Afghanistan beat Pakistan 3-0 in Kabul friendly

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The BBC's Karen Allen says there was an electric atmosphere ahead of the match

Afghanistan's footballers have triumphed 3-0 over Pakistan in a friendly match, the first international game played in Kabul in a decade.

The home side dominated the game from the kick-off, going three goals ahead mid-way through the second half to the delight of their rapturous supporters.

It was the first game between the two countries in Kabul for 30 years.

The match was billed as an indication of Afghanistan's return to normality after decades of war.

Hopes were high that it might also help ease political tensions.

The outcome of the game - broadcast live - triggered a wave of post-match delirium in a country bedevilled by decades of war and poverty, sparking rowdy celebrations across the country.

However there were few Pakistani supporters or women fans of either team in the 6,000-capacity crowd at the recently-built Afghanistan Football Federation (AFF) stadium.

Afghanistan took the lead in the "friendship match" through striker Sanjar Ahmadi in the 20th minute. Forward Harash Atefi doubled the score 12 minutes later, and midfielder Marouf Mahmoudi made it 3-0 in the 71st minute.

The BBC's Karen Allen in Kabul says the friendly was being seen as a deeply symbolic moment.

Afghan and Pakistani political leaders are due to meet for critical peace talks next week.

Many Afghans saw the match as a sweet victory over an old and bitter adversary.

"I am a huge football fan, and this match was so important for us," Shabir Ahmad, 27, a government employee at the match told AFP news agency.

"There are a lot of rivalries between Afghanistan and Pakistan, even if this match was meant to boost friendship."

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The match was hailed as a symbol of football's ability to foster peace and unity between two countries with a shared love of sport, but the result was celebrated by many Afghans as a win over an old and bitter rival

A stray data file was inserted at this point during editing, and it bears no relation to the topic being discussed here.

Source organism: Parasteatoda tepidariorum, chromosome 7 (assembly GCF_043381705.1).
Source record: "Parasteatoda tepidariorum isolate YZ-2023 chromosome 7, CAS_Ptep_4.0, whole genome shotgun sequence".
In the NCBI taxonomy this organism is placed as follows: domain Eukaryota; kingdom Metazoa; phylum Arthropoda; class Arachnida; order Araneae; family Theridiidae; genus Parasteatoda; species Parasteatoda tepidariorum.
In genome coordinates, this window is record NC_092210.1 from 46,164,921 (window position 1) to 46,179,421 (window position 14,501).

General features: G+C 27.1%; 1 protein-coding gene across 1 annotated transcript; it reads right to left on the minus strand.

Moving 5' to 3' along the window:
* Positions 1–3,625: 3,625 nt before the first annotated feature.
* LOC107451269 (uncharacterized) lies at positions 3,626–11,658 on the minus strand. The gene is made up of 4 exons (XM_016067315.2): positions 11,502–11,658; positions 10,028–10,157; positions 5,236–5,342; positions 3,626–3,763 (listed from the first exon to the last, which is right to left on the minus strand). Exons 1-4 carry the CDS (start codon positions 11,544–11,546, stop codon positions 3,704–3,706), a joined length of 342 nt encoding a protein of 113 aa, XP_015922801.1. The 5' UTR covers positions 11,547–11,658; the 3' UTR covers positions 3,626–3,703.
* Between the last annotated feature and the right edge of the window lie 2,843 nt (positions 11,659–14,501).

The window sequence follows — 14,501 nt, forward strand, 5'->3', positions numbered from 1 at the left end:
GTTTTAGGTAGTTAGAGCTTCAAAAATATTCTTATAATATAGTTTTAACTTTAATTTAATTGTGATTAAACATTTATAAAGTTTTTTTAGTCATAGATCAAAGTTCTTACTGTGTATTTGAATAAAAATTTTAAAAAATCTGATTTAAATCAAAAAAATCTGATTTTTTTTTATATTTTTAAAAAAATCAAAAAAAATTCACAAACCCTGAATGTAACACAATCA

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Afghan striker Sanjar Ahmadi scored first with a shot which sent Pakistani goalkeeper Saqib Hanif the wrong way
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Hanif was kept busy during the game, which was dominated by the home side
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Security was tight, and in some cases tempers frayed as police struggled to control unruly fans desperate to get into the stadium
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The game was watched live on television by fans across the length and breadth of the country

AFF Secretary General Sayed Aghazada said that the match showed "that after a very difficult period" Afghanistan "was returning to normality".

"Afghan football has improved in terms of organisation and infrastructure, and we now believe that football can play an even bigger role in our country."

Pakistani officials also expressed optimism that the match would deepen the relationship between the two countries.

Football was not banned during the Taliban's rule in Afghanistan from 1996 until 2001, but during their time in power they used the old Ghazi stadium in Kabul as a venue for executions, stonings and mutilations.

One spectator, Ahmadzai Fazeli, 25, told AFP that Taliban insurgents at a roadblock in volatile Wardak province had wished the team every success.

"On the way here the Taliban stopped me. I told them I was going to the football match, and they happily let me pass," he said. "Now I am here feeling very patriotic and happy."

Ranked 139th in the world, Afghanistan had last played at home in 2003 against Turkmenistan.

Pakistan's team is ranked 28 places below Afghanistan and has not played in Kabul since 1977.

Head coach Zavisa Milosavljev told AFP that his aim was to get international exposure for youth players and players "who don't play continually".

"Pakistan also has problems," he said. "We haven't played a single match in Pakistan."

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